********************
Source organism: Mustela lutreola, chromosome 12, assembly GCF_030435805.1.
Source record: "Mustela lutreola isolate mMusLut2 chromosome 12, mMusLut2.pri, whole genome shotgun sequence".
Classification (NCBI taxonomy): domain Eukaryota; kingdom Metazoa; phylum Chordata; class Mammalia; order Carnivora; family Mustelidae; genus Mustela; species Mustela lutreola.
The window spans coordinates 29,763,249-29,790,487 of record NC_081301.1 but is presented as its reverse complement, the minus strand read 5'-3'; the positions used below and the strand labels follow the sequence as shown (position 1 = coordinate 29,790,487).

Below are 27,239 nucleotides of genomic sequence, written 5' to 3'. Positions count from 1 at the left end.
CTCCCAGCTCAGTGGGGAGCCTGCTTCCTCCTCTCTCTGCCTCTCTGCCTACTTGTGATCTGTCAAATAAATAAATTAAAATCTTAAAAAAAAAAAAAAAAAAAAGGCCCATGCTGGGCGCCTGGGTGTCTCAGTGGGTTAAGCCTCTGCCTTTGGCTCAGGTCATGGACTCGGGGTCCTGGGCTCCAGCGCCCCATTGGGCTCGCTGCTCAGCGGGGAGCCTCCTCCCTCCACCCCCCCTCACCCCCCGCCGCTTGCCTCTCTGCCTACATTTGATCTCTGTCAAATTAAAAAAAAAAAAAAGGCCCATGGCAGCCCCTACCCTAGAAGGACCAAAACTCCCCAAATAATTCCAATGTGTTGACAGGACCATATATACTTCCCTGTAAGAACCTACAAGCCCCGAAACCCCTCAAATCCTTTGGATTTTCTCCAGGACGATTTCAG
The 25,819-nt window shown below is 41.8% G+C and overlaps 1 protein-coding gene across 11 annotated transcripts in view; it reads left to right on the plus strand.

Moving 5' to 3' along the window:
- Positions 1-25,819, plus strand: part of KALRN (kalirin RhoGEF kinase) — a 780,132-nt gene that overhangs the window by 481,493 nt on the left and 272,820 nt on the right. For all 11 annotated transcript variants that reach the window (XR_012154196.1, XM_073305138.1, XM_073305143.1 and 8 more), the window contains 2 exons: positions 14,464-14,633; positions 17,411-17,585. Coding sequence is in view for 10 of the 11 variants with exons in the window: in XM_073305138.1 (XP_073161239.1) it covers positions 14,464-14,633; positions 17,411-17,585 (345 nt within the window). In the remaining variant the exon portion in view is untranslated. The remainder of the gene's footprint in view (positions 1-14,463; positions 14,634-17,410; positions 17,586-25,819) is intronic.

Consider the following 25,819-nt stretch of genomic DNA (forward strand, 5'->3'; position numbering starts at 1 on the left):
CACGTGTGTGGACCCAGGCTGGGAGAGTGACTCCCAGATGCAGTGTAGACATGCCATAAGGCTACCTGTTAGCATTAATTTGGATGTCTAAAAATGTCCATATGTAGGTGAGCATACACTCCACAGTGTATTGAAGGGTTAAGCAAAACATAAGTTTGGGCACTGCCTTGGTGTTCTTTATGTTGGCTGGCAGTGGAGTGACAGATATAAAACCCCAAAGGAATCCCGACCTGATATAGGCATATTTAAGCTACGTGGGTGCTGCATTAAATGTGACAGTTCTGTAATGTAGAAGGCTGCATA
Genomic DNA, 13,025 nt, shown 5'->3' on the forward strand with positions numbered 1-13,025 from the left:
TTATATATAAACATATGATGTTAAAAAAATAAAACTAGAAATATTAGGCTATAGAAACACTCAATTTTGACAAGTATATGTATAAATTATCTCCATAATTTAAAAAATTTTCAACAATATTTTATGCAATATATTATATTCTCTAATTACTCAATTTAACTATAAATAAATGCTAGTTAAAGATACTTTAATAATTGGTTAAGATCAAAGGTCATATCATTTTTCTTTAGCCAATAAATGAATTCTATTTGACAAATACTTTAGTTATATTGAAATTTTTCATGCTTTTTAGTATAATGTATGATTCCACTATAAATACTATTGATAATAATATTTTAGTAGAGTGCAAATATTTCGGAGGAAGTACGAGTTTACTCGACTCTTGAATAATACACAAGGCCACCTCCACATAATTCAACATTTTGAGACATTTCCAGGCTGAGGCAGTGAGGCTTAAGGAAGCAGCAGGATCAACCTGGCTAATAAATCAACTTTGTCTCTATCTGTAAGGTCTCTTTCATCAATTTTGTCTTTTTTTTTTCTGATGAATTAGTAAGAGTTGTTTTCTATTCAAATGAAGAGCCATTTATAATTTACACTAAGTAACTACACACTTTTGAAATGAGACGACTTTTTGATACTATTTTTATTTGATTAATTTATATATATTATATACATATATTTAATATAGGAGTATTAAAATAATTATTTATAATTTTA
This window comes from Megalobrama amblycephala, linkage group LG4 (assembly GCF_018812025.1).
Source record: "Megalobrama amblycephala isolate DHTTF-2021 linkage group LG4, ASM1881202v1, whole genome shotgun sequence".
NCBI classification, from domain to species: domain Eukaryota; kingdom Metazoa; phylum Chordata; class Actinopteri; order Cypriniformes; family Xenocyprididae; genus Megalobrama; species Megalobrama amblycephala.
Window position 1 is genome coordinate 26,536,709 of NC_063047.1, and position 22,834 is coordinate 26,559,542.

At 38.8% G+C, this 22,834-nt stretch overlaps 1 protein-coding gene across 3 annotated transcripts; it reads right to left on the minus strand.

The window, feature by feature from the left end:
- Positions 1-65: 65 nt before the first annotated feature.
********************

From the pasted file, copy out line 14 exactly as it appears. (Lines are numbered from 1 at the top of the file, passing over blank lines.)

This window comes from Megalobrama amblycephala, linkage group LG4 (assembly GCF_018812025.1).